Carson Cooman, composer in residence at the Memorial Church, Harvard University, played for the Thursday 12:15 p.m. recital at Adolphus Busch Hall on March 24 on the famous three-manual tracker organ built by Flentrop in 1958 for E. Power Biggs. An interesting discussion of that influential instrument may be found here.
The program was fascinating—all contemporary music, including two world premieres commissioned by the performer. In his prefatory remarks, Cooman explained that the first two pieces were written for small organs. That, he explained, would encourage him to register lightly so that the audience could hear individual stops more distinctly than with the thicker registrations normally employed. What we heard of the beautiful and characteristic individual voices of the Flentrop pleased us very much. The voicing and tuning were even and exemplary.
The program opened with Sonatina, commissioned in 2010 and composed by Christopher Uehlein, who hails from Indianapolis, Indiana. The first movement of three features harmony in fourths, as does the quieter second movement in the Lydian mode. A particularly attractive reed stop(s) typified the gentle melody. Allegro non troppo was the marking in the toccata-like finale.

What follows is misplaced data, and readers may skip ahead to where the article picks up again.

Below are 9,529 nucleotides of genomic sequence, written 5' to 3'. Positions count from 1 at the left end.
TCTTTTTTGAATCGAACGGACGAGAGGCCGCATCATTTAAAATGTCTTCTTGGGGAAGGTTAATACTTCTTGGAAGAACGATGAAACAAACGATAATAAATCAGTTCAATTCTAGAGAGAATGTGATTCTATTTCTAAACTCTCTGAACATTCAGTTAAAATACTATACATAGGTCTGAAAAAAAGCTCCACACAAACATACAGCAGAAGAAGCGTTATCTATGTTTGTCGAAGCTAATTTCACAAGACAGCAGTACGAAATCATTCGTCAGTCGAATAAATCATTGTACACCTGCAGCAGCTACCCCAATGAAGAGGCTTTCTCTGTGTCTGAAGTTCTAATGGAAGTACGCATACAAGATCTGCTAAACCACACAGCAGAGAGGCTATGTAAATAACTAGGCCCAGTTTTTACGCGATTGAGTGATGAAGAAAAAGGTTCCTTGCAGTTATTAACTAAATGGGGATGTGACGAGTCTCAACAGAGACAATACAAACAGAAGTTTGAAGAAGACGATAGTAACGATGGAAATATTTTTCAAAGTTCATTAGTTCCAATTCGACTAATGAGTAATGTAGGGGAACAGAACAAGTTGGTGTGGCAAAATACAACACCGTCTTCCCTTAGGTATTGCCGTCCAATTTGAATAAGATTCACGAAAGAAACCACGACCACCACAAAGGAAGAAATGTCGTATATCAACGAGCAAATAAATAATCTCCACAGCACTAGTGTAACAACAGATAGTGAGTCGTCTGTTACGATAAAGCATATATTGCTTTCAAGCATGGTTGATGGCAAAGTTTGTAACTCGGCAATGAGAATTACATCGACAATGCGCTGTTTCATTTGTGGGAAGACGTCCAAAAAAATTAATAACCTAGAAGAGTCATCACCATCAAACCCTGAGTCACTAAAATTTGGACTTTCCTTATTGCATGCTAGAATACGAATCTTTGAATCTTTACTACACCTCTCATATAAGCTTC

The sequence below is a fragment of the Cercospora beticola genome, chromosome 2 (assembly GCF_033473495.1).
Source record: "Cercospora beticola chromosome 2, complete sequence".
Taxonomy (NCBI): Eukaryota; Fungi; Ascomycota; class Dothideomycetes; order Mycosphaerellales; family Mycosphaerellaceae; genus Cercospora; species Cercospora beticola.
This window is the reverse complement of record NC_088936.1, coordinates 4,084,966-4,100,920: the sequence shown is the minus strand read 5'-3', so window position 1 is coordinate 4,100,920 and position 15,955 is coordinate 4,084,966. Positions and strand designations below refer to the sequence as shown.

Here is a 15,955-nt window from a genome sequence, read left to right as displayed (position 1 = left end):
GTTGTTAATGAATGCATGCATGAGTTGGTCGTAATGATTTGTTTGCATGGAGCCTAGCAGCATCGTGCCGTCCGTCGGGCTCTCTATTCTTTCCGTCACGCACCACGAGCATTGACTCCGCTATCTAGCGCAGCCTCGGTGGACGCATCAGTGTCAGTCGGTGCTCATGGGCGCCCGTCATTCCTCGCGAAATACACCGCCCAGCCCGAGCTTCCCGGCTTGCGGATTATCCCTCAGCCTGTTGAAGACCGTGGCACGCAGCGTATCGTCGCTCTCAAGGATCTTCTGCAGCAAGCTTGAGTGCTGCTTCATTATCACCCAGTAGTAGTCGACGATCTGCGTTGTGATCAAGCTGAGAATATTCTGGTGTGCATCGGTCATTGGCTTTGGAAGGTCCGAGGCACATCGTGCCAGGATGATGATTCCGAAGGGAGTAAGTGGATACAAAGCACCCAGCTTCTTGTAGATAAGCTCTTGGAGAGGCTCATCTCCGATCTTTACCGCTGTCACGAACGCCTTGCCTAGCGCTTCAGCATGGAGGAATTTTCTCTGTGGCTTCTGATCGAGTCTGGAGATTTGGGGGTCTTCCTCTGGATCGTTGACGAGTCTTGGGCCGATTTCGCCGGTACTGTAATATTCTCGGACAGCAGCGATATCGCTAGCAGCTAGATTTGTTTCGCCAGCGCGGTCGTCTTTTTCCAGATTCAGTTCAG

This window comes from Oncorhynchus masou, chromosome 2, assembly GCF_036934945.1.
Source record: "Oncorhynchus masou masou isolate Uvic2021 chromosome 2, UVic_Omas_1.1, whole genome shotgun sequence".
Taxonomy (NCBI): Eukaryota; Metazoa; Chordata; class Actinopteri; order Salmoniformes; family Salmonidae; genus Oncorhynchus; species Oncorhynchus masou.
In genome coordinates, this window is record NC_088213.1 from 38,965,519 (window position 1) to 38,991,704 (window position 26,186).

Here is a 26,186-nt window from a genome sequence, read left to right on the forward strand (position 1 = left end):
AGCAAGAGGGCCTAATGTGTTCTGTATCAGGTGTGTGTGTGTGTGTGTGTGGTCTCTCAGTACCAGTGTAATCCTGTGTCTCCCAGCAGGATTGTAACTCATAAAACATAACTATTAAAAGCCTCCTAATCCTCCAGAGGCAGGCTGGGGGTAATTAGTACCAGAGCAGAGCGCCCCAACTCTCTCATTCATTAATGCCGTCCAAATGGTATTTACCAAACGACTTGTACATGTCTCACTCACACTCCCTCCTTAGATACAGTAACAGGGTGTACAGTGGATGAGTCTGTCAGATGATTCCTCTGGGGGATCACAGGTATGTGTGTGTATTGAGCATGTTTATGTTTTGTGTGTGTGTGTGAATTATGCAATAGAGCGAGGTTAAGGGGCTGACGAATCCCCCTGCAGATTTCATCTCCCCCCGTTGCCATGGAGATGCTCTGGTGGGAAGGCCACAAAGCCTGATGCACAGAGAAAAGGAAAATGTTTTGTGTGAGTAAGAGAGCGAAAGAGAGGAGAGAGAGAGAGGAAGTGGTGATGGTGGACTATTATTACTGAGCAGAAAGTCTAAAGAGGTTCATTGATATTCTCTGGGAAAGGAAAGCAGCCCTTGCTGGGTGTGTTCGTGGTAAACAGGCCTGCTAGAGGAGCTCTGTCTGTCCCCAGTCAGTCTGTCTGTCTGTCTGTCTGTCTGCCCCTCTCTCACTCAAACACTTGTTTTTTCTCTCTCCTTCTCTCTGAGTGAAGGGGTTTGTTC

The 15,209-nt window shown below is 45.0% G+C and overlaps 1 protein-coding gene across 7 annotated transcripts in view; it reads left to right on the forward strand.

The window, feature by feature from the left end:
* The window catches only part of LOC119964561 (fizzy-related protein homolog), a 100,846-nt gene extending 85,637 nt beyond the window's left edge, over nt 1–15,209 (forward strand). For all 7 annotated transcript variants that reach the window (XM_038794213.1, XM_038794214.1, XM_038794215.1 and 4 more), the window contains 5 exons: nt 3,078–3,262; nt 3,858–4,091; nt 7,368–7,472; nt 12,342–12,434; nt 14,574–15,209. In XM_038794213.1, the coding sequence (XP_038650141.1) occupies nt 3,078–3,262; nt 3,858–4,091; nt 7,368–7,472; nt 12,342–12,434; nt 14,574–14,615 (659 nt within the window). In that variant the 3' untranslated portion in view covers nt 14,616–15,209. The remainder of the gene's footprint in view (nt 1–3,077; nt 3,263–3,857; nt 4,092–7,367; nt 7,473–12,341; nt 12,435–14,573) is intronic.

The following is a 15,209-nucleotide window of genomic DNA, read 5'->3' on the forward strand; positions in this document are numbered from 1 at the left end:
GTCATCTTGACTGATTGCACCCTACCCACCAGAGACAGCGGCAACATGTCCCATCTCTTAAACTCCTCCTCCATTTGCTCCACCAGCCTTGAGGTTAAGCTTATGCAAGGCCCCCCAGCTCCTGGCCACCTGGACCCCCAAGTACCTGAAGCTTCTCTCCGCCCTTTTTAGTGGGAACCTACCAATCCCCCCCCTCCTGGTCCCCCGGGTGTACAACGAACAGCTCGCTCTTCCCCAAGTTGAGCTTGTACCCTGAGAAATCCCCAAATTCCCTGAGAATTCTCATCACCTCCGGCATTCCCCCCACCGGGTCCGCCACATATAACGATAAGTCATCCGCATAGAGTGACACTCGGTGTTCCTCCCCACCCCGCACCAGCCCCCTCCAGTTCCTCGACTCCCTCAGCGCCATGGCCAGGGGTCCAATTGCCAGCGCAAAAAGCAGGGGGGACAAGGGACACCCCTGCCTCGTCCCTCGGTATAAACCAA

One and a Half Preludes by Japanese composer Jo Kondo was next. The composer has written about his music: “Each sound must have its own entity and life. What I am doing in my compositions to create a web of inter-tonal relationships, while trying to safeguard the possibility of aurally perceiving the individual entity and life of every single tone in that relationship.” That said, this was the weakest part of this recital — angular and without any lyrical qualities.
Following this was a work by the Englishman Douglas Bell — who has the distinction of once having pursued a cricket career. He was represented by his eight colorful variations on a modal theme, Variations: The Bower.
The recital concluded with another Englishman’s piece: Adrian Self’s 1996 composition Two Pieces, Wortham’s Dumpe and Maggie’s Toye. The titles refer to Renaissance forms, the “dumpe” was poignant (and featured open fifths), whereas the “toye” is lively. Both were played excellently by Cooman.
It’s a pity that Cooman did not perform any of his own works, but his compositions and commissioning activities have been remarked upon three times in these pages: here, here and here. His anthem (Opus 740!) will be sung at the memorial service for the late Rev. Peter Gomes on April 6.